Posted in Church History, Spirituality/Prayer

A Prayer to Begin the Day from James Ferguson

Almighty and eternal God, who has so made us of body, soul and spirit, that we live not by bread alone, but by every word that proceedeth from thee: Make us to hunger for the spiritual food of thy Word; and as we trust thee for our daily bread, may we also trust thee to give us day by day the inward nourishment of that living truth which thou hast revealed to us in thy Son Jesus Christ our Lord.

Posted in Lent, Spirituality/Prayer

From the Morning Scripture Readings

And immediately he left the synagogue, and entered the house of Simon and Andrew, with James and John. Now Simon’s mother-in-law lay sick with a fever, and immediately they told him of her. And he came and took her by the hand and lifted her up, and the fever left her; and she served them.

That evening, at sundown, they brought to him all who were sick or possessed with demons. And the whole city was gathered together about the door. And he healed many who were sick with various diseases, and cast out many demons; and he would not permit the demons to speak, because they knew him.
And in the morning, a great while before day, he rose and went out to a lonely place, and there he prayed. And Simon and those who were with him pursued him, and they found him and said to him, “Every one is searching for you.” And he said to them, “Let us go on to the next towns, that I may preach there also; for that is why I came out.” And he went throughout all Galilee, preaching in their synagogues and casting out demons.

And a leper came to him beseeching him, and kneeling said to him, “If you will, you can make me clean.” Moved with pity, he stretched out his hand and touched him, and said to him, “I will; be clean.” And immediately the leprosy left him, and he was made clean. And he sternly charged him, and sent him away at once, and said to him, “See that you say nothing to any one; but go, show yourself to the priest, and offer for your cleansing what Moses commanded, for a proof to the people.” But he went out and began to talk freely about it, and to spread the news, so that Jesus could no longer openly enter a town, but was out in the country; and people came to him from every quarter.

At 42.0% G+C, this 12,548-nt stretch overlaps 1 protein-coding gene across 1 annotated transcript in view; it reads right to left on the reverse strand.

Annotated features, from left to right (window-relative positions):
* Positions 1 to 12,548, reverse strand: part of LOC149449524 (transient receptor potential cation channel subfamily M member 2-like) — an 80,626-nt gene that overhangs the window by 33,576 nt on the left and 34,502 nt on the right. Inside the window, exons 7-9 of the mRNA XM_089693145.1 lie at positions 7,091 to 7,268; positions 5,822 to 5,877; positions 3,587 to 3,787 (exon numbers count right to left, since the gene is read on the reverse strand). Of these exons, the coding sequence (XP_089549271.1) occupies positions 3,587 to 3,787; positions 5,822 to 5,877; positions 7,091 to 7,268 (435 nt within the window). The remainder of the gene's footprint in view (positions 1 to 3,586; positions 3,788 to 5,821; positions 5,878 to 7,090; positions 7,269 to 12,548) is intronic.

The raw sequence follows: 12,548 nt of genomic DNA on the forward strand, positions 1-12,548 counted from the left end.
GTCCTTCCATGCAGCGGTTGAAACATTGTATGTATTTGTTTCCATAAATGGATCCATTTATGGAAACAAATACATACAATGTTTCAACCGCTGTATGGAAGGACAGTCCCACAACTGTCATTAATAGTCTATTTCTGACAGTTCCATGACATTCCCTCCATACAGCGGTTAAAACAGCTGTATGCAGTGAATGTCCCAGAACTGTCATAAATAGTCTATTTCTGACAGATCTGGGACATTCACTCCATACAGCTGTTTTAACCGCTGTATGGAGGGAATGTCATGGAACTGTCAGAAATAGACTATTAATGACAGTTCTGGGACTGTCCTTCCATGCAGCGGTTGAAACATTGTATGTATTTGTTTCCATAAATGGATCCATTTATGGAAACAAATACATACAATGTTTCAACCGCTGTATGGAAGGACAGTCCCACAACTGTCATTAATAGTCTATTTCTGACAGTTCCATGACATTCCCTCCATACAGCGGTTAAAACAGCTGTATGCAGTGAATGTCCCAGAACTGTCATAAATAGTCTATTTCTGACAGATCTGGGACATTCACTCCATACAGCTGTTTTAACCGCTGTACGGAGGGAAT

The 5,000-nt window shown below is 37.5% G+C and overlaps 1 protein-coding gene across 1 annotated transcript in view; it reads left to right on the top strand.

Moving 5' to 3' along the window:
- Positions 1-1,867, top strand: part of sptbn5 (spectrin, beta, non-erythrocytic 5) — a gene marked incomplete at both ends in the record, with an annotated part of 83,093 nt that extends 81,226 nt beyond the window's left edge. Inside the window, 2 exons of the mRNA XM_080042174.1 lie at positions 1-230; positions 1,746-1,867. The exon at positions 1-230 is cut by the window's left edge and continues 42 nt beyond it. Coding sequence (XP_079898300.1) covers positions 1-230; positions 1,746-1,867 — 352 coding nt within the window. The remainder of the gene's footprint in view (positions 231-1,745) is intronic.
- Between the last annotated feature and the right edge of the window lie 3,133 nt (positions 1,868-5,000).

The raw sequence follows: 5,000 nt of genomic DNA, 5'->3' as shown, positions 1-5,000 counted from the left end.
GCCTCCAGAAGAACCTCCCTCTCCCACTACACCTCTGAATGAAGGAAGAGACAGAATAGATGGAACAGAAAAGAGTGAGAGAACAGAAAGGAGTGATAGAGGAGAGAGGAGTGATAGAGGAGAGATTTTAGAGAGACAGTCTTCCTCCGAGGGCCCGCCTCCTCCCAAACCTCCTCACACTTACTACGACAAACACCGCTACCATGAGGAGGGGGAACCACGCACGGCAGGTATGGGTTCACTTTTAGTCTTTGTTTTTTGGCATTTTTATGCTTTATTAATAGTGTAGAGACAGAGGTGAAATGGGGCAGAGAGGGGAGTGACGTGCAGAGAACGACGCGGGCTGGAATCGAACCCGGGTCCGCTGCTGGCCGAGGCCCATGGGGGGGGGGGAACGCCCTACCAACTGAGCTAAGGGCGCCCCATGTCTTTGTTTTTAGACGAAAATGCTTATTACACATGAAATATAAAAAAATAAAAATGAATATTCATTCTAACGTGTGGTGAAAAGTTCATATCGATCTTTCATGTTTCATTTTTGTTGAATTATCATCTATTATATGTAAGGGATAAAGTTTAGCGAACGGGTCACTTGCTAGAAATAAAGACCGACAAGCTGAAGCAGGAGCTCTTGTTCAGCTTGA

–Mark 1:29-45

Posted in Theology: Scripture

(Christian Today) Archbishop of Canterbury warns cutting 0.7% aid budget would be ‘tragedy’

The Archbishop of Canterbury has warned it would be a ‘tragedy’ if Britain backed off its commitment to spend 0.7 per cent of its spending on overseas aid.

Justin Welby’s remarks came as Oxfam’s chief executive Mark Goldring admitted the scandal around sex abuse committed by the charity’s staff in Haiti had undermined public support for the government’s international development budget.

Read it all.

Posted in * Economics, Politics, --Justin Welby, Archbishop of Canterbury, Charities/Non-Profit Organizations, Church of England (CoE), England / UK, Ethics / Moral Theology

(1st Things) Matthew Rose–The Anti-christian Alt-right: The Perverse Thought Of Right-wing Identity Politics

Almost everything written about the “alternative right” in mainstream outlets is wrong in one respect. The alt-right is not stupid. It is deep. Its ideas are not ridiculous. They are serious. To appreciate this fact, one needs to inquire beyond its presence on social media, where its obnoxious use of insult, obscenity, and racism has earned it a reputation for moral idiocy. The reputation is deserved, but do not be deceived. Behind its online tantrums and personal attacks are arguments of genuine power and expanding appeal. As political scientist George Hawley conceded in a recent study, “Everything we have seen over the past year suggests that the alt-right will be around for the foreseeable future.”

To what is the movement committed? The alt-right purports to defend the identity and interests of white people, who it believes are the compliant victims of a century-long swindle by liberal morality. Its goals are not conventionally conservative. It does not so much question as mock standard conservative positions on free trade, abortion, and foreign policy, regarding them as principles that currently abet white dispossession. Its own principles are not so abstract, and do not pretend to neutrality. Its creed, in the words of Richard Spencer, is “Race is real. Race matters. Race is the foundation of identity.” The media take such statements as proof of the alt-right’s commitment to white supremacy. But this is misleading. For the alt-right represents something more nefarious, and frankly more interesting, than white identity politics.